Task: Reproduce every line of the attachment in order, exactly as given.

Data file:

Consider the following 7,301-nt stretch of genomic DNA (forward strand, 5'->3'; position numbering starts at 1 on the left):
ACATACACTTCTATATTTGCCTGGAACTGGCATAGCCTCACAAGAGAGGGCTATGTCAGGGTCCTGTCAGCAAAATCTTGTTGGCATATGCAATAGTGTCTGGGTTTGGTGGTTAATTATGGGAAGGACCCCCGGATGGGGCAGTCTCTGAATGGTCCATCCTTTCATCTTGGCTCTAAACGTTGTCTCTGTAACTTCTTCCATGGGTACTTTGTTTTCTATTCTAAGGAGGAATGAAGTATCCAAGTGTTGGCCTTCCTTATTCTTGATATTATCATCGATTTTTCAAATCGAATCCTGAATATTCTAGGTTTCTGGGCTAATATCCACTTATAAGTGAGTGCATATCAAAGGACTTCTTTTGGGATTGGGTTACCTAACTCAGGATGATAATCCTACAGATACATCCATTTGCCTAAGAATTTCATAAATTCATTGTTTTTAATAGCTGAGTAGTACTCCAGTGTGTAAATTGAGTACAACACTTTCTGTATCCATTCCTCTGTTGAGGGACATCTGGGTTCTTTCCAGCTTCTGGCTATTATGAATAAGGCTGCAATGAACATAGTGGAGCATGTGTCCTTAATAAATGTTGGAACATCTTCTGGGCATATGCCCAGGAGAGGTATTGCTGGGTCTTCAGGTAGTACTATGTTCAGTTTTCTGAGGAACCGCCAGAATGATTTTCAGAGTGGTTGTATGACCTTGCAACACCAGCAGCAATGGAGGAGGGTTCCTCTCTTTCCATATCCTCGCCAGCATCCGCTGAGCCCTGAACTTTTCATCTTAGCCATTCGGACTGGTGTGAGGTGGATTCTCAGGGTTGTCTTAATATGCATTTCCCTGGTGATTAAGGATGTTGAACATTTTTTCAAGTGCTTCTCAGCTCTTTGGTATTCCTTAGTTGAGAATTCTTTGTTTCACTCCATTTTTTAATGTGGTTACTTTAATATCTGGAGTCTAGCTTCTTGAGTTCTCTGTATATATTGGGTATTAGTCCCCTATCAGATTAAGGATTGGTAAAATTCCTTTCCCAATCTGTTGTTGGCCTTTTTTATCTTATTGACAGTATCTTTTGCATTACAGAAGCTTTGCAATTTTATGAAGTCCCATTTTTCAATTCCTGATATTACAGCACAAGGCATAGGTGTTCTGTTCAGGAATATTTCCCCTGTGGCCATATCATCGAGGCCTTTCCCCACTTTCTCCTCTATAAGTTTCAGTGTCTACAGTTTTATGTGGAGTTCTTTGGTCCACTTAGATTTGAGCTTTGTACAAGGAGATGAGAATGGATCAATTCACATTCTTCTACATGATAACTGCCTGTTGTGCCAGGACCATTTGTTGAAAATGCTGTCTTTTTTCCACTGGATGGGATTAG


Consider the following 7,301-nt stretch of genomic DNA (forward strand, 5'->3'; position numbering starts at 1 on the left):
ACATACACTTCTATATTTGCCTGGAACTGGCATAGCCTCACAAGAGAGGGCTATGTCAGGGTCCTGTCAGCAAAATCTTGTTGGCATATGCAATAGTGTCTGGGTTTGGTGGTTAATTATGGGAAGGACCCCCGGATGGGGCAGTCTCTGAATGGTCCATCCTTTCATCTTGGCTCTAAACGTTGTCTCTGTAACTTCTTCCATGGGTACTTTGTTTTCTATTCTAAGGAGGAATGAAGTATCCAAGTGTTGGCCTTCCTTATTCTTGATATTATCATCGATTTTTCAAATCGAATCCTGAATATTCTAGGTTTCTGGGCTAATATCCACTTATAAGTGAGTGCATATCAAAGGACTTCTTTTGGGATTGGGTTACCTAACTCAGGATGATAATCCTACAGATACATCCATTTGCCTAAGAATTTCATAAATTCATTGTTTTTAATAGCTGAGTAGTACTCCAGTGTGTAAATTGAGTACAACACTTTCTGTATCCATTCCTCTGTTGAGGGACATCTGGGTTCTTTCCAGCTTCTGGCTATTATGAATAAGGCTGCAATGAACATAGTGGAGCATGTGTCCTTAATAAATGTTGGAACATCTTCTGGGCATATGCCCAGGAGAGGTATTGCTGGGTCTTCAGGTAGTACTATGTTCAGTTTTCTGAGGAACCGCCAGAATGATTTTCAGAGTGGTTGTATGACCTTGCAACACCAGCAGCAATGGAGGAGGGTTCCTCTCTTTCCATATCCTCGCCAGCATCCGCTGAGCCCTGAACTTTTCATCTTAGCCATTCGGACTGGTGTGAGGTGGATTCTCAGGGTTGTCTTAATATGCATTTCCCTGGTGATTAAGGATGTTGAACATTTTTTCAAGTGCTTCTCAGCTCTTTGGTATTCCTTAGTTGAGAATTCTTTGTTTCACTCCATTTTTTAATGTGGTTACTTTAATATCTGGAGTCTAGCTTCTTGAGTTCTCTGTATATATTGGGTATTAGTCCCCTATCAGATTAAGGATTGGTAAAATTCCTTTCCCAATCTGTTGTTGGCCTTTTTTATCTTATTGACAGTATCTTTTGCATTACAGAAGCTTTGCAATTTTATGAAGTCCCATTTTTCAATTCCTGATATTACAGCACAAGGCATAGGTGTTCTGTTCAGGAATATTTCCCCTGTGGCCATATCATCGAGGCCTTTCCCCACTTTCTCCTCTATAAGTTTCAGTGTCTACAGTTTTATGTGGAGTTCTTTGGTCCACTTAGATTTGAGCTTTGTACAAGGAGATGAGAATGGATCAATTCACATTCTTCTACATGATAACTGCCTGTTGTGCCAGGACCATTTGTTGAAAATGCTGTCTTTTTTCCACTGGATGGGATTAG